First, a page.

Magnetic resonance imaging (MRI)
MRI is a test that uses a magnetic field and pulses of radio wave energy to make pictures of organs and structures inside the body. In many cases, MRI provides different information about structures in the body than can be seen with a CT scan, ultrasound or X-ray. Some of our hospitals provide access to 1.5 tesla MRIs that provide a magnetic field strength anywhere from two to five times greater than a traditional MRI. This means increased detail and image quality for patients.
Nuclear medicine imaging uses small amounts of a radioactive substance, called a tracer, to look for problems in the body. Nuclear medicine tests can diagnose numerous cancers, diseases and conditions in the intestines, heart, brain, tissues, endocrine system and other parts of the body. These procedures can pinpoint molecular activity within the body and, therefore, they offer the potential to identify diseases in their earliest stages.
Positron emission tomography (PET)-CT scan
PET-CT scan is a type of nuclear medicine that combines different types of digital images to provide complete information on the size, shape and location of cancerous growths. The procedure uses tracers and a special camera to evaluate organ and tissue function.
Commonly called sonography or ultrasonography, an ultrasound uses high-frequency sound waves to display moving, 3D images of the inside of the body on a monitor. Ultrasounds are often used during pregnancy to check the health of the baby. However, ultrasounds are also used for visualizing other parts of the body, like tendons, muscles, joints, vessels and internal organs to look for possible disease or abnormality. No radiation is involved with ultrasound imaging procedures.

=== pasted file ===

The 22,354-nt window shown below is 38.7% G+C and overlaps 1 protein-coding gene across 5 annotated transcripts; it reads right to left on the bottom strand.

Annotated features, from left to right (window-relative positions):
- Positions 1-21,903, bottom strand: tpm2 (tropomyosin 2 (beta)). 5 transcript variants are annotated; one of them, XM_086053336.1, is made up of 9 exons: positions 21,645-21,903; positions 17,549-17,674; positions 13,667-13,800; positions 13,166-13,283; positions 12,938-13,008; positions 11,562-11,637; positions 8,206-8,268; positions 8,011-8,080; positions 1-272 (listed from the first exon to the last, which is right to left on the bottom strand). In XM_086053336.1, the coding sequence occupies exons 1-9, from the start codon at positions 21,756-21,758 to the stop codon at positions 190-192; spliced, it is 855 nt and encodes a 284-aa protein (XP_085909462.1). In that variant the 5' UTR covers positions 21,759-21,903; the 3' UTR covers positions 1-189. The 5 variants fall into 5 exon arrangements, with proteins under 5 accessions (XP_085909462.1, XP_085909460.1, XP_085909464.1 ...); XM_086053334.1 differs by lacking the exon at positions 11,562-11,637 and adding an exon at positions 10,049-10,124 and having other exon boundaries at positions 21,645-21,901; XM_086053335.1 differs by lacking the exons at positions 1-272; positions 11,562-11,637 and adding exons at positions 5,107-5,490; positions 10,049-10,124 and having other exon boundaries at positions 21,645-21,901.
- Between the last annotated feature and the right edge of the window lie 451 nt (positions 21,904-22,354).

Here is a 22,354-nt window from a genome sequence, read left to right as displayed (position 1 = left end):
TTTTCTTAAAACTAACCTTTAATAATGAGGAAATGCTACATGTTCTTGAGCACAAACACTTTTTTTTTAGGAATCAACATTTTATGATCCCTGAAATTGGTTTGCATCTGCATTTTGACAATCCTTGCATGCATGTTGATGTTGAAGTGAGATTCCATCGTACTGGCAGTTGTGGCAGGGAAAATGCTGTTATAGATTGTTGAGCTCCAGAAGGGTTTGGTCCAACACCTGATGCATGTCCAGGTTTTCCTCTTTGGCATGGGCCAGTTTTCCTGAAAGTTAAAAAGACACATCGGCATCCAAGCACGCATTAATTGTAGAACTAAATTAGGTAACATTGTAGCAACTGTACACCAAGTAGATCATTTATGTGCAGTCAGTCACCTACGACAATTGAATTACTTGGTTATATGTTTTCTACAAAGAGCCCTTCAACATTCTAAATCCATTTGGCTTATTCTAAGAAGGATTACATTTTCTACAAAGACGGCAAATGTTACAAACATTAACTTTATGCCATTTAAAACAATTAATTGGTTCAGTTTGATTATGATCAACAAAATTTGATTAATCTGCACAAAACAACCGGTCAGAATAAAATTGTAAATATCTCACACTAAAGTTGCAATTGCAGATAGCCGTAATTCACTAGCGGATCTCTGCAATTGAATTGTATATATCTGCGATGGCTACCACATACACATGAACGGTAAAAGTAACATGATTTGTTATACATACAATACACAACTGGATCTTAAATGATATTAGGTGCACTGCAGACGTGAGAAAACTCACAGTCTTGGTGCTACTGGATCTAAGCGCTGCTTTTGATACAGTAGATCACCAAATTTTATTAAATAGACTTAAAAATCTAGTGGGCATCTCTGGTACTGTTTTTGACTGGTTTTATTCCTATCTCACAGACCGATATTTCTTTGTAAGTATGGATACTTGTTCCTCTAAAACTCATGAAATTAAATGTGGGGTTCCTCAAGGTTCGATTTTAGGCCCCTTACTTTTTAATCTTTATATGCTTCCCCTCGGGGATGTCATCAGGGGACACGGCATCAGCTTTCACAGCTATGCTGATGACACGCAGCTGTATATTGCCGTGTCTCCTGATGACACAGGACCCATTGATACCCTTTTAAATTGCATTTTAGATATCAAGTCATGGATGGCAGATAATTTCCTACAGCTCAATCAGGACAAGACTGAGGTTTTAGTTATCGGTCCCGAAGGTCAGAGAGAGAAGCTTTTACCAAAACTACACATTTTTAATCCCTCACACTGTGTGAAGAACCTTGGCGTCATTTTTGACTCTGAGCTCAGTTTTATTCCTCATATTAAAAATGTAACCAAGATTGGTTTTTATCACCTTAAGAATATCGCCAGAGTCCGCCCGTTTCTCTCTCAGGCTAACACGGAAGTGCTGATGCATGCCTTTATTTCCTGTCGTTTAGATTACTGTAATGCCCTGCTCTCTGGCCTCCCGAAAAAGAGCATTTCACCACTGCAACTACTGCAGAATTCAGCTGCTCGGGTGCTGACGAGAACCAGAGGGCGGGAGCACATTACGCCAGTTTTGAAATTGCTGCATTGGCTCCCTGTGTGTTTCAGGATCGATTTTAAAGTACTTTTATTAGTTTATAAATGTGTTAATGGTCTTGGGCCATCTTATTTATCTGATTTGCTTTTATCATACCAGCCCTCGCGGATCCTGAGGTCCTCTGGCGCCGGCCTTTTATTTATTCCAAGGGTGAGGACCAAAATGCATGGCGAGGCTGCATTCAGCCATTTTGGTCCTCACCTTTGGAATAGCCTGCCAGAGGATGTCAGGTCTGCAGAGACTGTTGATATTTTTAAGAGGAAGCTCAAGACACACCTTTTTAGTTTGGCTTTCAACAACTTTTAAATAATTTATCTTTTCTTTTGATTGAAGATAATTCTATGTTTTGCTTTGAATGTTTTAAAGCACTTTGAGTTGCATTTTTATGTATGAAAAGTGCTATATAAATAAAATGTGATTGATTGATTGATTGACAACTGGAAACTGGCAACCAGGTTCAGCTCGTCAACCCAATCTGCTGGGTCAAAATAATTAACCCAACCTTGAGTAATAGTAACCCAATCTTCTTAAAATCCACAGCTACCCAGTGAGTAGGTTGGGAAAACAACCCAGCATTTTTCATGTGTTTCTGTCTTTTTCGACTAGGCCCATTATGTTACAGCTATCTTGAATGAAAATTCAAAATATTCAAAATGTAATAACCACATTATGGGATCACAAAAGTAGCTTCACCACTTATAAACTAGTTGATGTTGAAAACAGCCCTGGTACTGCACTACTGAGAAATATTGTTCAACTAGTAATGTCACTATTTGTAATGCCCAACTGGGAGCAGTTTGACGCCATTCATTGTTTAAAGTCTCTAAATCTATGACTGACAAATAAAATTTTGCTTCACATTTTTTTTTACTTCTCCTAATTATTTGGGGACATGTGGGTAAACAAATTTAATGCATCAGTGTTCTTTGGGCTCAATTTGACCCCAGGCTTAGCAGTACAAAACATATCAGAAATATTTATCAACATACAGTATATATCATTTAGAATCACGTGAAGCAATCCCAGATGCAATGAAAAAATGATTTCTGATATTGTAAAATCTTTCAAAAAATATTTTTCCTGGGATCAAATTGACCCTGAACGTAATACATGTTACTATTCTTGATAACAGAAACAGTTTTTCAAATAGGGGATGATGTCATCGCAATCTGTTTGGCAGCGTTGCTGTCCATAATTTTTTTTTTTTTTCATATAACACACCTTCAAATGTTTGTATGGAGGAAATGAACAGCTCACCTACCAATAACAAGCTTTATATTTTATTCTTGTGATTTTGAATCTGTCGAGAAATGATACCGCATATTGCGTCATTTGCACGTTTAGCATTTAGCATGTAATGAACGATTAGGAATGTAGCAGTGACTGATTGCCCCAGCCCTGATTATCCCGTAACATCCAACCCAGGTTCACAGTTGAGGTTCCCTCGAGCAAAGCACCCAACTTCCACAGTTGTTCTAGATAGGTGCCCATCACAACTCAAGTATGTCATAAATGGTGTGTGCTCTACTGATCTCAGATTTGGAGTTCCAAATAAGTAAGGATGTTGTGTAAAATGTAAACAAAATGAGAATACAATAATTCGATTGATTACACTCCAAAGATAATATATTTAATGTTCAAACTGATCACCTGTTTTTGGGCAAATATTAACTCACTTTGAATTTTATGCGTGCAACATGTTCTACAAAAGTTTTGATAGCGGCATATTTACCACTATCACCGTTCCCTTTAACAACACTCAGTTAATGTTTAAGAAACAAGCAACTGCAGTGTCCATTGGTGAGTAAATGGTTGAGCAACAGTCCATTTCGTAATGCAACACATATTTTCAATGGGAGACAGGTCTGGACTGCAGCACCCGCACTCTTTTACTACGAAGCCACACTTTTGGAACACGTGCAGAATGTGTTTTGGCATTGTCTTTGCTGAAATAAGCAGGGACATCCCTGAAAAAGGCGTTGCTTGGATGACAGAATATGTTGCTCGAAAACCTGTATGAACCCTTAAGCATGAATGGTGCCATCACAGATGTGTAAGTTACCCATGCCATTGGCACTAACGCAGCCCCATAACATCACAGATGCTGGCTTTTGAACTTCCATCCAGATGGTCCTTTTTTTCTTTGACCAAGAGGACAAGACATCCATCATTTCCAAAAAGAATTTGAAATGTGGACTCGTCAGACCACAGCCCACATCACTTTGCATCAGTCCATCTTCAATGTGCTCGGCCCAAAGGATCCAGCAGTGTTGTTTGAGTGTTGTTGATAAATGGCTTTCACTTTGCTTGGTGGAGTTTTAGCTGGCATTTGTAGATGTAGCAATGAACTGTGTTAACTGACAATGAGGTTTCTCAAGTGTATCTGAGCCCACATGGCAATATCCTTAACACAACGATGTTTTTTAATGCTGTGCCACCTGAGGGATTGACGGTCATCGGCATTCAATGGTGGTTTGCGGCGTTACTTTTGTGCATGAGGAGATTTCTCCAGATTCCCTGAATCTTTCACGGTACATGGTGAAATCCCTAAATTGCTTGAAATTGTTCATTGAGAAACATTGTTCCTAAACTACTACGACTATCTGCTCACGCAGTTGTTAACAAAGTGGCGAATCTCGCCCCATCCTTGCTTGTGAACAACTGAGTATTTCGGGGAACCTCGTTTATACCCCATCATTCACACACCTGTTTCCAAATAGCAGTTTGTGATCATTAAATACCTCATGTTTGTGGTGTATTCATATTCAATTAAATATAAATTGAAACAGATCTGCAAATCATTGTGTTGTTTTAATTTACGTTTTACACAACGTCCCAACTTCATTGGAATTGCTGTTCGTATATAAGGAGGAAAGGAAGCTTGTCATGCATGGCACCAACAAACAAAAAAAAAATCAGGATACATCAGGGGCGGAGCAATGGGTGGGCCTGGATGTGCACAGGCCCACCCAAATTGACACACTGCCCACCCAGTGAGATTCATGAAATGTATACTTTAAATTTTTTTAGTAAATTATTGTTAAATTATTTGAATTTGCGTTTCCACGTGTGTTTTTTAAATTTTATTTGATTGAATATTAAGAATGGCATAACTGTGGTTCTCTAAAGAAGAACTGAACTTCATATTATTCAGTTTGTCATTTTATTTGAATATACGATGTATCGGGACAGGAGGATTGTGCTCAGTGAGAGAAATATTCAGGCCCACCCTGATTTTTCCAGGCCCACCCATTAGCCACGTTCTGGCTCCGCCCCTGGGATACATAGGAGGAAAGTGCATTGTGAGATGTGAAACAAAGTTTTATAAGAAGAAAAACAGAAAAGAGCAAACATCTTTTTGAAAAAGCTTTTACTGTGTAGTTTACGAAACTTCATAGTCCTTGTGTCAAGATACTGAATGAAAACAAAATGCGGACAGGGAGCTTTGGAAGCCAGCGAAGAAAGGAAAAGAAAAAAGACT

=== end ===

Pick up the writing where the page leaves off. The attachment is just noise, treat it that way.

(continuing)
Some of our hospitals use advanced 4D ultrasound imaging technology that enhances diagnosis capabilities during a broad spectrum of patient examinations. These screenings also allow expectant parents to see their developing baby in remarkably clear, 4D detail.
Automated breast ultrasound system
We also provide access to automated breast ultrasound systems. This is used as an as an additional screening tool for women with dense breasts. The advanced technology helps our clinicians more accurately diagnose breast cancer when it is smaller and more treatable.
During an X-ray, electromagnetic waves are used to obtain images of the bones, chest and abdominal area to detect disease or injury. X-rays are used also for fluoroscopic procedures.
Advanced surgical imaging technology
We offer access to advanced surgical imaging technology that helps doctors complete procedures with increased accuracy. The digital imaging processor assists surgeons with patient images. Additionally, the dual monitor allows the physician to see the image in two different projections during surgery.
What to expect during your imaging procedure
These general guidelines will help you prepare for and stay comfortable during your imaging procedure:
- Please bring any previous imaging studies from other facilities.
- Some tests require that you go without eating or drinking for a specified time beforehand. Be sure to ask your doctor about this at least 24 hours before your procedure.
- Tell your technologist if you are breastfeeding or if there is any chance you are pregnant or if you are allergic to shellfish or iodine.
- Wear loose-fitting clothes, and don't wear items containing metal. You may be asked to change into a hospital gown. In some cases, you may be asked to remove jewelry, watches, hairpins, eyeglasses or dentures.